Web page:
I just binge-watched three seasons of Revenge Body with Khloé Kardashian. If you’re not familiar with this incredible reality television show allow me to tell you about it: in each episode, two normies (they’re just like you and me!) get makeovers with the help of a whole team of personal trainers, nutritionists and stylists. Often participants are seeking revenge on an ex who cheated on them. Surprise twist: By the end of each episode, each person repeatedly recognizes that they wanted to change for themselves and not their ex! AHHH! I LOVE IT SO MUCH!
While I jammed in 18 episodes of the show into two days, I came to a realization: Writing is a lot like exercise. It’s good for you. You often think you’re too busy to do it. You want it to be over before it starts. And you have to do it for yourself—no one else cares.
But … you never regret doing it.
One of my favourite parts of Revenge Body is the personal trainers—they’re knowledgeable, supportive and, most of all, tough. I’m someone who exercises regularly. No one is more shocked about this fact than me. And the only reason I’ve made it to my boot camp class two to three times a week for the past five years is because of my trainer, Mace. He is an expert in tough love.
Unfortunately, there are no personal trainers for writing. There’s no one to sit next to you encouraging you to pump out three more paragraphs. No one to help you crush a second draft. And no one to push you to improve your writing. It’s all on you.
But fear not, dear writer! You can be your own personal trainer! Here are my hot tips:
1) List all the reasons you want to write.
People who don’t want to write don’t think about writing. And people who have no interest in writing don’t spend a moment of time thinking about all the reasons they don’t have time to write. If you think about writing a lot and find yourself writing little stories in your head — you want to write! Stop ignoring that little hum inside of you. Is writing important to you or not? Figure it out.
2) Stop talking yourself out of writing.
I get it, I get it! Between work and going to brunch and raising kids, this modern life is so busy! But these are all excuses … and maybe your excuses are more important to you than your writing. Maybe you’re not actually interested in writing. Return to Step #1.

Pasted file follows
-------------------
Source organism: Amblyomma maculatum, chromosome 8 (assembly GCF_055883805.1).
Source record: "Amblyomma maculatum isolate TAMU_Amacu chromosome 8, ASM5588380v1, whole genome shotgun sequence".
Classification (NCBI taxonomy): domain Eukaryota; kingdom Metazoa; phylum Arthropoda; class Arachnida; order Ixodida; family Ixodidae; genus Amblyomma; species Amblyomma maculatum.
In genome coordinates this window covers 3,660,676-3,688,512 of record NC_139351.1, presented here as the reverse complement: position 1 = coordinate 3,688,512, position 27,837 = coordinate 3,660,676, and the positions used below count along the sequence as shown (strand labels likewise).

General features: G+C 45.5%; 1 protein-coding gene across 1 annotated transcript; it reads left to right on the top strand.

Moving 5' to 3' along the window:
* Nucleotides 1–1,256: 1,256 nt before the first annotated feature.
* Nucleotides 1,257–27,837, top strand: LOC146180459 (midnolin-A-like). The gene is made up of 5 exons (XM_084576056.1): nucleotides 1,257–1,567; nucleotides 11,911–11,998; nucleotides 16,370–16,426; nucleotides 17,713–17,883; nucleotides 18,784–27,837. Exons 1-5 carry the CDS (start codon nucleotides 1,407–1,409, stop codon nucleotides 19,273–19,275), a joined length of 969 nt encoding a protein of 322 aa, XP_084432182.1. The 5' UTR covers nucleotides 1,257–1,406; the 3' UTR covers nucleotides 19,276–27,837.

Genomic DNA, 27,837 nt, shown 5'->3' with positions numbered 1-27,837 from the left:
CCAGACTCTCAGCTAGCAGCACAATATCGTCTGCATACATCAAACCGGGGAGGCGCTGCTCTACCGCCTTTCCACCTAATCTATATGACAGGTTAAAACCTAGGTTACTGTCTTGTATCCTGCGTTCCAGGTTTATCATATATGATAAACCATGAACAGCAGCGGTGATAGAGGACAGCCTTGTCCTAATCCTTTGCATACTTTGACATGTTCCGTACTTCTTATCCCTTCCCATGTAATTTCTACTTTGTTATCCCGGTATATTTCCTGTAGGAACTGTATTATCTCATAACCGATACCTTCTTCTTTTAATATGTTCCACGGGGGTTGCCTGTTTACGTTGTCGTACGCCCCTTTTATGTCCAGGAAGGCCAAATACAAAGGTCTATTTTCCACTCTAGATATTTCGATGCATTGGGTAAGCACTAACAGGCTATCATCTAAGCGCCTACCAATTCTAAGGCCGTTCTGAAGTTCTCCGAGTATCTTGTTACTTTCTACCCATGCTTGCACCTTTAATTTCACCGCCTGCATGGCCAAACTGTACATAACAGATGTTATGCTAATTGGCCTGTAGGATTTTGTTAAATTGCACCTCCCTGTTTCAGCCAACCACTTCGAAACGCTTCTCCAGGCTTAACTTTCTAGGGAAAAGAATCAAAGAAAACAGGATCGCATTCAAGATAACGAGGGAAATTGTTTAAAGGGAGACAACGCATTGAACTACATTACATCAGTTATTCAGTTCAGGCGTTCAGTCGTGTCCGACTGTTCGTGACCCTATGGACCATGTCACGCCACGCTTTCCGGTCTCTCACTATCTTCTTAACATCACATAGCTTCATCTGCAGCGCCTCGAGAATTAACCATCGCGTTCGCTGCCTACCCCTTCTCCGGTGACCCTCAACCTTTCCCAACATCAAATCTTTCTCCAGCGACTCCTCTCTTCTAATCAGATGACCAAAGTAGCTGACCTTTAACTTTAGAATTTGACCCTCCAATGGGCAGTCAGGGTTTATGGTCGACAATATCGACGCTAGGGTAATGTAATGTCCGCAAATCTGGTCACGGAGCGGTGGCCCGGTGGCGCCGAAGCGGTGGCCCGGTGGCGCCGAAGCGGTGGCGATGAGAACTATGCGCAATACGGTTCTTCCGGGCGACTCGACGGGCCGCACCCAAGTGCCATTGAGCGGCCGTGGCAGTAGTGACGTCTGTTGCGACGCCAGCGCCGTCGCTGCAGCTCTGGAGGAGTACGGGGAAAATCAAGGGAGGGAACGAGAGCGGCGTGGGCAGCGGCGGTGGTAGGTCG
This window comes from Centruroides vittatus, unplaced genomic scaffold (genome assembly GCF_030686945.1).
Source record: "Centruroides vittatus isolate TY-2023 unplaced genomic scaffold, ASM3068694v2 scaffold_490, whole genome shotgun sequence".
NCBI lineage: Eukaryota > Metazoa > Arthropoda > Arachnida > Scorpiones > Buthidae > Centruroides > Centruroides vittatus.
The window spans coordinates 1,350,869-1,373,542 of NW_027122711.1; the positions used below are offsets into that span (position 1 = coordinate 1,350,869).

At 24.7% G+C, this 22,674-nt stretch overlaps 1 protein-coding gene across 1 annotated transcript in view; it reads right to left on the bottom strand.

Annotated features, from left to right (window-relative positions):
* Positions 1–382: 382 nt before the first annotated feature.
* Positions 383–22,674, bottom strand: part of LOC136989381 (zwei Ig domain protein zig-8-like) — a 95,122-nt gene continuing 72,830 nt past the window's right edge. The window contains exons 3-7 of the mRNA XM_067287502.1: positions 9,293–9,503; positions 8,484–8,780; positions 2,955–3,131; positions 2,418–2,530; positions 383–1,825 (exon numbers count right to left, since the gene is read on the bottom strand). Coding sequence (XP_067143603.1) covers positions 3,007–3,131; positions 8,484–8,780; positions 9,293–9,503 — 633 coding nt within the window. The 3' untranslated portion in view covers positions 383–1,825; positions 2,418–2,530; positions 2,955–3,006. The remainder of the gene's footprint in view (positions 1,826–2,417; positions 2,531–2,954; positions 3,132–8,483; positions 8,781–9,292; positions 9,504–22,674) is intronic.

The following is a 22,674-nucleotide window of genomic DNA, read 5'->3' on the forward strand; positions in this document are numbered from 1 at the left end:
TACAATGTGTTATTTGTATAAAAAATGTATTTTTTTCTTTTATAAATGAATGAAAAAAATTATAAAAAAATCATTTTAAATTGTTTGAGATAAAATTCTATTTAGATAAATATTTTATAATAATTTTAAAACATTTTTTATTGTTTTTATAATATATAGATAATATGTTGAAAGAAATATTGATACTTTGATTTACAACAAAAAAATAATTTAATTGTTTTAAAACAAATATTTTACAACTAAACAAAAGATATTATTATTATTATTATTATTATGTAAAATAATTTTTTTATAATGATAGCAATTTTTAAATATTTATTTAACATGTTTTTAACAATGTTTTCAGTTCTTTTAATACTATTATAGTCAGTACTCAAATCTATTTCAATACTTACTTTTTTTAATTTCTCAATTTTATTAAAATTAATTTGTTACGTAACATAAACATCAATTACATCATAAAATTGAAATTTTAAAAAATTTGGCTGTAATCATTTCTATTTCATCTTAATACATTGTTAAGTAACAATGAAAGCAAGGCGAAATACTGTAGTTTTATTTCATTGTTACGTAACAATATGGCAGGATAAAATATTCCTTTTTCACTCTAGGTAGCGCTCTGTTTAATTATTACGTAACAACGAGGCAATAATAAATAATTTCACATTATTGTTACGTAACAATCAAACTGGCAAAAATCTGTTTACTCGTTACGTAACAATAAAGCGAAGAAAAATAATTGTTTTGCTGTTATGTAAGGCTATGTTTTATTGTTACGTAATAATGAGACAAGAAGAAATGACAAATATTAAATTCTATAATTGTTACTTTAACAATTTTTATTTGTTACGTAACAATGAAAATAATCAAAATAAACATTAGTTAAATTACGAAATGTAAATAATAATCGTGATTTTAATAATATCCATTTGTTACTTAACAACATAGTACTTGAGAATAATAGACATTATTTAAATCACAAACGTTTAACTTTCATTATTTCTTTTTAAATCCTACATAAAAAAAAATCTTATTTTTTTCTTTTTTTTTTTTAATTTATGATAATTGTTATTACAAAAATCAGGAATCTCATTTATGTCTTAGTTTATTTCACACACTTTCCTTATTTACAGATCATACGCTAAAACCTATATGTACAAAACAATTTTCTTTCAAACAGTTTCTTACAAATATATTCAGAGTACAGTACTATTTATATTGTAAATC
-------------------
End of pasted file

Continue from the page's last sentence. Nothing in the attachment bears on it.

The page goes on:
3) Imagine your ultimate goal.
What’s your dream when it comes to your writing? What do you ultimately want to accomplish? Where do you see yourself in a year? In two years? Having written three picture book manuscripts you’re thrilled with? With a book deal from your favourite publisher? Be precise.
4) Make one meaningful change to work towards your big goal.
Just one. Don’t set out to wake up at 5am and write every morning if you’re not a morning person. You’d probably have to make at least ten changes to make that viable. But maybe you can make it a goal to write for fifteen minutes every night at 10pm. Be realistic. Don’t worry — you’ll implement more changes as your commitment gets stronger, so just start with one.
5) Make this single meaningful change your bright line.
A bright line is well-defined rule that you will not break under any circumstances. Don’t make fuzzy promises. Come up with a clear change and stick to it.
6) Don’t let your brain trick you.
The moment I sat down to write this column, my brain suddenly said, “Your laptop screen is filthy. Clean it now.” So, I stopped writing and cleaned it. My laptop screen has been filthy for three months. Why did it suddenly matter to me? Then my brain said, “You should wash your bed sheets.” And then my brain said, “Short ribs. Why are thinly-cut short ribs called Miami ribs, Google?” Sensing a pattern? My brain is equally skilled at leading me away my dreams and leading me towards them.
7) Make space for writing.
To make time for writing you will have to make sacrifices. But maybe you can cut clutter out of your life first. How are you spending your time? What are you doing that you don’t want to do anymore? Start cutting those things out before you make larger sacrifices like minimizing time with friends or family.
8) Learn to be uncomfortable.
Trying to do twenty push-ups is uncomfortable. Staring at an empty page is uncomfortable. Not hanging out with your friends or family as much as you’d like is uncomfortable. But guess what? Not achieving your dreams is also very, very uncomfortable. Life will never be absolutely comfortable, so choose your discomfort.
9) Don’t beat yourself up when everything crumbles.
You will fall back on old habits. You will go through days of not writing. Don’t beat yourself up. Be kind. Take pause. Move on. What changed? Maybe you need to remind yourself why you want to write. Refer to your list. Maybe you need to adjust your one meaningful change ever so slightly. Maybe 10pm is too late and you’re too sleepy to write, but 9pm is perfect. Remember the twelve times you did write for 15 minutes at 10pm, not the three times you didn’t. Use that to motivate yourself to move forward.
10) Don’t binge-watch three seasons Revenge Body with Khloé Kardashian. Write.
Now stop avoiding what you want. Go after it! You can dooooo it!
The views expressed by Open Book columnists are those held by the authors and do not necessarily reflect the views of Open Book.
Naseem Hrab is the author of the picture books Ira Crumb Makes a Pretty Good Friend and Ira Crumb Feels the Feelings, illustrated by Josh Holinaty. Her comedy writing has appeared on McSweeney's Internet Tendency and The Rumpus. Sometimes Naseem likes to get up on a stage and tell true stories. She loves improv and coffee ice cream.
She worked as a librarian for a time and currently works in children's publishing.